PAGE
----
What the Bible Has to Say About Singing, Part 1Home » Blog » General
Posted by David L. Ward on September 13th, 2010
Today I'm introducing a series of seven short articles outlining what the Bible has to say about singing. This series will not attempt to be a comprehensive list of everything the Bible has to say about singing, but will draw out some implications and applications about congregational singing using Colossians 3:16 as a framework.
Let the word of Christ richly dwell within you, with all wisdom teaching and admonishing one another with psalms and hymns and spiritual songs, singing with thankfulness in your hearts to God. - Colossians 3:16 (NASB)
This passage instructs us about congregational singing in at least 7 ways.
- » The CAUSE and COROLLARY of our singing is God’s Word
- God’s Word should be the CONTENT of our singing
- Singing is a COMMUNITY activity
- Singing is a COMMAND
- There are a variety of CATEGORIES of congregational songs
- The CORE of singing is the heart attitude behind it
- The CULMINATION of singing must be God’s glory
For today's article, Part 1, we will look at #1 above.
The Cause and Corollary of our singing is God's Word
"Let the word of Christ richly dwell within you"
A. The CAUSE - singing should flow from treasuring God's Word
As a general rule, people sing about what they treasure. If you have any children, chances are that you've not only observed their incessant singing, but have also been moved to sing to or about them even if you don't consider yourself much of a singer. I have been so moved to meet each of my five children that I composed a song with their name in it within the first few days of my relationship with them. The songs that I wrote were the natural outflow of my experience of knowing and loving them. Even when songwriters sing about pain and sorrow, their pain usually represents the loss of something that they treasure or the realization that they will never have something that they have longed for.
The Psalms represent an inspired hymn book full of various kinds of songs to and about God. One of the explicit causes of many of these songs of praise is the joy the psalmist finds in knowing and obeying God's Law (the first portion of the Old Testament, written before the Psalms). The Psalms speak both of the command to treasure and the psalmist's experience of cherishing God's Word. Consider Psalm 119:171-172 (ESV)
My lips will pour forth praise,
for you teach me your statutes.
My tongue will sing of your word,
for all your commandments are right.
The love that the psalmist has for the Lord and the gratitude he has for knowing God through His Word is expressed in songs. The Bible is our only sure and reliable way to know God, thus it should be the primary influence on and doctrinal safeguard of the songs that we sing.
What's more, singing is apparently one of the the predominant activities of those who are directly in God's presence. In Isaiah chapter six, the angels who surround the throne of God sing of God's holiness and glory. In Revelation chapter five we get a glimpse of thousands upon thousands of angels surrounding the Lord and singing His praises.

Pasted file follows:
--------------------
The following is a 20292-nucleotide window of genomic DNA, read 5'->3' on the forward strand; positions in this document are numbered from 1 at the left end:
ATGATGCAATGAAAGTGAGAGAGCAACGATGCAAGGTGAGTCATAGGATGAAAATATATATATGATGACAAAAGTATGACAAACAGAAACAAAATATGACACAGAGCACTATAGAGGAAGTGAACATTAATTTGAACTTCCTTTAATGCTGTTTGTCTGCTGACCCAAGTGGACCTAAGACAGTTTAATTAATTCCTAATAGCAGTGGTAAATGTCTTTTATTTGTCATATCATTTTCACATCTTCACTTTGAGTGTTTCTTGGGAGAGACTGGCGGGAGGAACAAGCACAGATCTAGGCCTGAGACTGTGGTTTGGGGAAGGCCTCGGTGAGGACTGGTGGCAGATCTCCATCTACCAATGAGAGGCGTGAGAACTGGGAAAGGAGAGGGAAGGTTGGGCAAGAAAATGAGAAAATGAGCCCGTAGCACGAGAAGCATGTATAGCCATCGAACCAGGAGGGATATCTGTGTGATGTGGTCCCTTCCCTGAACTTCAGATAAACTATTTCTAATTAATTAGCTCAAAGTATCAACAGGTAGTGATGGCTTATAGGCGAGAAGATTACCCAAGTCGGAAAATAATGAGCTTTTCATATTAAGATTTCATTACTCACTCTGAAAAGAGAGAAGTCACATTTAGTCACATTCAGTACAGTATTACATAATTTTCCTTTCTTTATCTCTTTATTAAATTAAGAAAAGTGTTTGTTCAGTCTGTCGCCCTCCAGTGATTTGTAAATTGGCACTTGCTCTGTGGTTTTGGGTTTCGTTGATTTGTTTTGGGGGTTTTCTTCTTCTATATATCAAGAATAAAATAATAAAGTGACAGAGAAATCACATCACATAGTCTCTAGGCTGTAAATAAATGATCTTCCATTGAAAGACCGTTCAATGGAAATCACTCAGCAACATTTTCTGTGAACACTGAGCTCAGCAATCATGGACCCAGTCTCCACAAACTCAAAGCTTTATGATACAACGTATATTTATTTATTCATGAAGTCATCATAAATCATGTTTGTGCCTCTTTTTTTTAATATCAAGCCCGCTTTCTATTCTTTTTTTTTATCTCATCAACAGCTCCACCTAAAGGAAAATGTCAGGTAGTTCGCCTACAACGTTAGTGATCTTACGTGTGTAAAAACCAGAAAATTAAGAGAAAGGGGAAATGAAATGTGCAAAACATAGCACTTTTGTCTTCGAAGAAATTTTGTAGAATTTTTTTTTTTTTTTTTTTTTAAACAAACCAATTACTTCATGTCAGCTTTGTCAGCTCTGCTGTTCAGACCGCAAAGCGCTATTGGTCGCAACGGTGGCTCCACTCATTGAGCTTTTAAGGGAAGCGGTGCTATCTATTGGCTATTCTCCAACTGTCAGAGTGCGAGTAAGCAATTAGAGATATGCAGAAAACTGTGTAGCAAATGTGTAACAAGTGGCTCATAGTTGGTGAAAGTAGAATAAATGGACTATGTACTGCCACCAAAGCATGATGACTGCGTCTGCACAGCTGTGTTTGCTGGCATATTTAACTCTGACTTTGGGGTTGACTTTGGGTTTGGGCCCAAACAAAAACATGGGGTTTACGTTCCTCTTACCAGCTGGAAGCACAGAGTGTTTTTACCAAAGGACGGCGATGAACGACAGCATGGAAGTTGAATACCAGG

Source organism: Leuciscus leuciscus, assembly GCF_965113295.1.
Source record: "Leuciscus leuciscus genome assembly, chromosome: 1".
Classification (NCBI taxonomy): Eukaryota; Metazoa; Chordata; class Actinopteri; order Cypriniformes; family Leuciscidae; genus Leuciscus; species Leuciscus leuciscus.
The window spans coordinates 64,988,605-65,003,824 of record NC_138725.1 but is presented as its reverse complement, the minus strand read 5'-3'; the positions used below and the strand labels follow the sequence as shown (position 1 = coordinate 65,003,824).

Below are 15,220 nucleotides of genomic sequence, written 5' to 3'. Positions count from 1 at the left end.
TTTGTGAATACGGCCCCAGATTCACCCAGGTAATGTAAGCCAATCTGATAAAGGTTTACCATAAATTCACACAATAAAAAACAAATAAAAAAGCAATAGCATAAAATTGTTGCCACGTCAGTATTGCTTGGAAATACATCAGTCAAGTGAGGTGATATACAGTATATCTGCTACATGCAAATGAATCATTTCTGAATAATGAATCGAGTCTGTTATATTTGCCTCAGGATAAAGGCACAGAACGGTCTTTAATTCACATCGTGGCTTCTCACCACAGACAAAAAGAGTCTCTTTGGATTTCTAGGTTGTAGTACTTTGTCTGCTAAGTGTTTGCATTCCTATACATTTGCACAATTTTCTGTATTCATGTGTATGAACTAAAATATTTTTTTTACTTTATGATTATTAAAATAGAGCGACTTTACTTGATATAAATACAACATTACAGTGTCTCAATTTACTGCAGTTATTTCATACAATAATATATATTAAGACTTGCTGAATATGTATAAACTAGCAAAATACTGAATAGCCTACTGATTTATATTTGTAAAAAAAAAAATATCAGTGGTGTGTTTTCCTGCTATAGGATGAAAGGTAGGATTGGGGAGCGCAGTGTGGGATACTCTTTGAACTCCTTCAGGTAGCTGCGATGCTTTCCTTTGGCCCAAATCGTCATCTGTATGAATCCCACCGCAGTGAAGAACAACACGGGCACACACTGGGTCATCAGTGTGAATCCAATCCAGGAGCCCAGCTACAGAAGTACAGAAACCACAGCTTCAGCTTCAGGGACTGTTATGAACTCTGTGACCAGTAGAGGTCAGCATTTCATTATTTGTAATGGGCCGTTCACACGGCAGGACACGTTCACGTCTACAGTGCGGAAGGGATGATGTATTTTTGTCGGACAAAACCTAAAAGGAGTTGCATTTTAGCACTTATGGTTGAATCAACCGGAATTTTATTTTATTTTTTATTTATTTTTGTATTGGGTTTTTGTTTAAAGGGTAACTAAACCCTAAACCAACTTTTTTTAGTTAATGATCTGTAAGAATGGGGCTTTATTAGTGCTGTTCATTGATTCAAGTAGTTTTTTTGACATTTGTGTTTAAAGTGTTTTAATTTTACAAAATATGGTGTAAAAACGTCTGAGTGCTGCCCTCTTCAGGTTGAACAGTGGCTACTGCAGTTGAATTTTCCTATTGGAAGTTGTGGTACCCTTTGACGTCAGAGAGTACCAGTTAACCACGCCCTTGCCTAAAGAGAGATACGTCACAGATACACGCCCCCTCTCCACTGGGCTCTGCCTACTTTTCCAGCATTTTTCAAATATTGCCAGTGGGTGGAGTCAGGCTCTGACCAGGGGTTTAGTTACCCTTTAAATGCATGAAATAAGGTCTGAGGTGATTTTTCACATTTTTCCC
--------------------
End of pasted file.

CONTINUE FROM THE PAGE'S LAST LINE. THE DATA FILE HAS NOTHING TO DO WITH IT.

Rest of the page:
When we encounter the living God through His Word, it should give birth within our hearts to songs of joy and praise that reflect the content of how God has revealed Himself to us. In other words, our songs should be biblically driven and biblically faithful.
B. The COROLLARY (natural result) - singing helps us obey the command to treasure God’s Word
How does singing help us to treasure God's Word? In at least two ways.
First, it's far easier to remember a song than prose or even poetry. While we do not have the actual music preserved for us, the Psalms themselves were meant to be sung as an aid to memorization. Psalm 119 is even in the form of an acrostic with one section for every letter of the Hebrew alphabet. In today's culture, memorization is far less necessary than it has been in the past. I have the entire Internet at my fingertips with one of these new Google phones, so why memorize anything? Memorization has the immense practical benefit of burrowing ideas more deeply into the fabric of our minds and hearts. Songs or text that is memorized can come to us in our time of need, almost as if it is being "preached" to us from our subconscious.
We should help our people to cherish and memorize the lyrics of our songs. Consider putting the lyrics on bulletins that our people take home with them, putting the lyrics to a song in a weekly newsletter, or making them available in some kind of book. Teach your people that it's OK not to constantly look at a projection screen or keep their eyes buried in a book when the songs are familiar. Consider singing some songs completely from memory. At our church we sing the first verse of one of the standard doxologies ("Praise God from whom all blessings flow...) from memory after each monthly Lord's Supper service.
Second, singing also helps us to meditate on God's Word. When we sing, we are able to draw out phrases, pause between them for reflection, repeat words or lines for emphasis, and speak truth more slowly than we can when we speak it. All of these activities can help us to pay better attention to the truth of what we are singing.
Next time we'll explore how and why God’s Word should be the content of our singing